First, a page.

By the folks with huge hearts!
The shocking truth about child abuse is, more than sixty percent of child abuse cases go unreported; 1 in 3 Canadian girls and 1 in 6 Canadian boys will experience an unwanted sexual act; ninety percent of abusers are known to their child victims; children with disabilities are four times more likely to experience violence as their non-disabled peers.
It’s a difficult area to police and administer to the victims, to help them and family members recover some equilibrium and move on to a healthy and balanced life afterward.
Since 2012 there has been a safe harbour in Surrey, under the famous Yellow Umbrella, of the highly respected Centre for Child Development. This special Child Advocacy Centre, brought together, under one roof, the services of the Surrey RCMP, Ministry of Children & Family Development, the City of Surrey and the Ministry of Public Safety & Solicitor General. Named after their patron, Sophie Tweed-Simmons, the daughter of KISS singer and bassist Gene Simmons and Canadian model and actress Shannon Tweed, this special place was dedicated to children who are victims of physical, mental or sexual abuse.
Discreetly housed in the Centre for Child Development in Surrey, the facilities are designed to provide both the child and family with friendly, non-threatening décor for all meeting and interview rooms, to foster an atmosphere which will minimize the trauma which often accompanies those in need of the centre’s services.
On site are the offices of the Surrey RCMP’s Child Abuse and Sexual Offence Unit (CASO) so officers are immediately at hand to conduct their investigations and interviews around the abuse incidents in the least intrusive, supportive way possible. Working with the officers are Baily Keeler providing Victims Services and Justyna Litwinska.
The facility is set up in a way that the child is interviewed by one officer while another observes from an adjacent room. The evidence is recorded, and sealed in an evidence bag for the court and it is hoped that eventually the children will not have to appear in court and avoid further trauma.
Sophie’s Place Child & Youth Advocacy Centre is a finely tuned team and was recognized as such by the Surrey Board of Trade during the 2016 Surrey Police Officer of the Year Awards! The Advocacy Centre won the Police and Business Partnership Award, while Sophie’s Place Sergeant, Lyndsay O’Ruairc took home the coveted Police Officer of The Year Award as nominated by Community, as did team member Cpl. Chris Jones named Police Officer of The Year as nominated by his peers.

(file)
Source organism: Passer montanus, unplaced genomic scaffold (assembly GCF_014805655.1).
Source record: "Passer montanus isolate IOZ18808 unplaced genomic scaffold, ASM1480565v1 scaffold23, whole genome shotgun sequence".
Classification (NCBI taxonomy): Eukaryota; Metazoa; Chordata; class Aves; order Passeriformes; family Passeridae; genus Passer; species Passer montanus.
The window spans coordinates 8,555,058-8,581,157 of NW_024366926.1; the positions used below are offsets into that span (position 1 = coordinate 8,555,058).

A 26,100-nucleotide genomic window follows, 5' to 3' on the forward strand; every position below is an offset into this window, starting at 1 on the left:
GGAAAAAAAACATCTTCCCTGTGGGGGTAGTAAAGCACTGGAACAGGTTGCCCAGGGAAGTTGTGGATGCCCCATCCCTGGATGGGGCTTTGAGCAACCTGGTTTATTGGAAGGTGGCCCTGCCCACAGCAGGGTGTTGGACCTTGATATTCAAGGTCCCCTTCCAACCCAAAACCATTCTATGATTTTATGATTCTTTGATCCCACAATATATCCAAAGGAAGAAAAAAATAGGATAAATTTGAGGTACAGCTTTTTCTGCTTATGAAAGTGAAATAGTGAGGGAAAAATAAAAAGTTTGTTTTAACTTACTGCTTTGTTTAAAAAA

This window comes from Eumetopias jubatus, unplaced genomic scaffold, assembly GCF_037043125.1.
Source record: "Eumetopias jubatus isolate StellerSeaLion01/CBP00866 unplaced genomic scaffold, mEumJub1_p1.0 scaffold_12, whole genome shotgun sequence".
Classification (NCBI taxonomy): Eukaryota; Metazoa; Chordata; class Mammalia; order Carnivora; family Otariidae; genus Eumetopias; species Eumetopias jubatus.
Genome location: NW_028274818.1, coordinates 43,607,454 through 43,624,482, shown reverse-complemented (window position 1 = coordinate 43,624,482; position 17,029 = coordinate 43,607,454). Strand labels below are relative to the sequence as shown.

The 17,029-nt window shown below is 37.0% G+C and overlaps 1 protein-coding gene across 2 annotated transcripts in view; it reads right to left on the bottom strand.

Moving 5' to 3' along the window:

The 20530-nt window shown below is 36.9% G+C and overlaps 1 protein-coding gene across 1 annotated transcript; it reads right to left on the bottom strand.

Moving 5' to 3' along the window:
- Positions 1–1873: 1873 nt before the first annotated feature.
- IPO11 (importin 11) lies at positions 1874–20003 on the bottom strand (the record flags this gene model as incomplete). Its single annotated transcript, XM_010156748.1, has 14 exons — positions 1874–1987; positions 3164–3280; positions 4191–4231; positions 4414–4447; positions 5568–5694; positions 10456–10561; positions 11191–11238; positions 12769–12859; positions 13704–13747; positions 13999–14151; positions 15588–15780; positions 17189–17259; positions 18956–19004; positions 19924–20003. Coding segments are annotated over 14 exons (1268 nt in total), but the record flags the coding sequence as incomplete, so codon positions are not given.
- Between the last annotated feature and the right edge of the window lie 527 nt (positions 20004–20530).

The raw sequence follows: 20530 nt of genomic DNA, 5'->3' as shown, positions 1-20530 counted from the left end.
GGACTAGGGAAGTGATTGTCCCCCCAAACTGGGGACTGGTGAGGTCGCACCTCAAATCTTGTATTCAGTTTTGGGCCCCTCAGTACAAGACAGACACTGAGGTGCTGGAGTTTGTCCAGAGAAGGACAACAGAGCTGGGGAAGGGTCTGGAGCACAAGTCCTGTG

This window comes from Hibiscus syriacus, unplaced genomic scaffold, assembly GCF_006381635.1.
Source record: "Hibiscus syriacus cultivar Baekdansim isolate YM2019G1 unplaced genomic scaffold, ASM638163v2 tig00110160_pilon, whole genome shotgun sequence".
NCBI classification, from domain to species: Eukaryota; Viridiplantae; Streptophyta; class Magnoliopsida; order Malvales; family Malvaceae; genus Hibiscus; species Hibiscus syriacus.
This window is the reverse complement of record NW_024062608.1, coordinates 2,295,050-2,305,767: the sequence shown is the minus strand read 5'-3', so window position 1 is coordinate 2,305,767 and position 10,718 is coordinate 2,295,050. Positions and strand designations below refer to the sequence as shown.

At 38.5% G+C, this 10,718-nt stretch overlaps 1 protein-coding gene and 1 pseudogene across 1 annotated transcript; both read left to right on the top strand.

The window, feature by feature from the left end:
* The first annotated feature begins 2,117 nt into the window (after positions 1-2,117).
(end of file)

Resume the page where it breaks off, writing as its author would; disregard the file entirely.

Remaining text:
Judy Krawchuk, the Vice President of the Child Development Foundation of BC and Director of Sophie’s Place holds the team members in high esteem.
“I can’t say enough about them,” she said, “This is a psychologically healthy workplace, and we’re actually working on a manual of Best Practices, which could be rolled out to help other groups of first responders, such as paramedics, fire fighters, police or other Child Advocacy Centres.”
“We provide a best-practices model where abused children can receive the services they need from a multi-disciplinary team. That team includes members of the Royal Canadian Mounted Police (RCMP), social workers of the Ministry of Children and Family Development (MCFD), victim services workers of the Ministry of Public Safety and Solicitor General (MPSSG), and a children’s support coordinator of The Centre for Child Development.”
It’s a busy place yet there is an air of quiet and comfort about the offices. It’s a place where the recovery from one of the worst injuries any child can experience begins.
But they need the help of the public. They need over $150,000 each year to operate, and ask that people support the work by donation or participation in the various fund-raising activities they hold throughout the year. They look to the business community to help as well as the individuals in the community for this. Recently the Gurdwara Dukh Nivaran Sahib presented Sophie’s Place with a cheque in the amount of $18,000 from funds raised at the event In Remembrance of Sahibzaade.
Remember, if you are aware of a possible case of child abuse in British Columbia, or have reason to believe that a child has been, or is likely to be, physically harmed, sexually abused, sexually exploited, or needs protection, you are legally responsible to report this information to the Ministry of Children and Family Development. Your immediate action can prevent further child abuse and help the family, and as long as your report is made in good faith, you are not liable for any loss or damage. You can help stop child abuse.
For more information about the Child Advocacy Centre and information on how you may provide assistance to them, go to the-centre.org/sophies-place/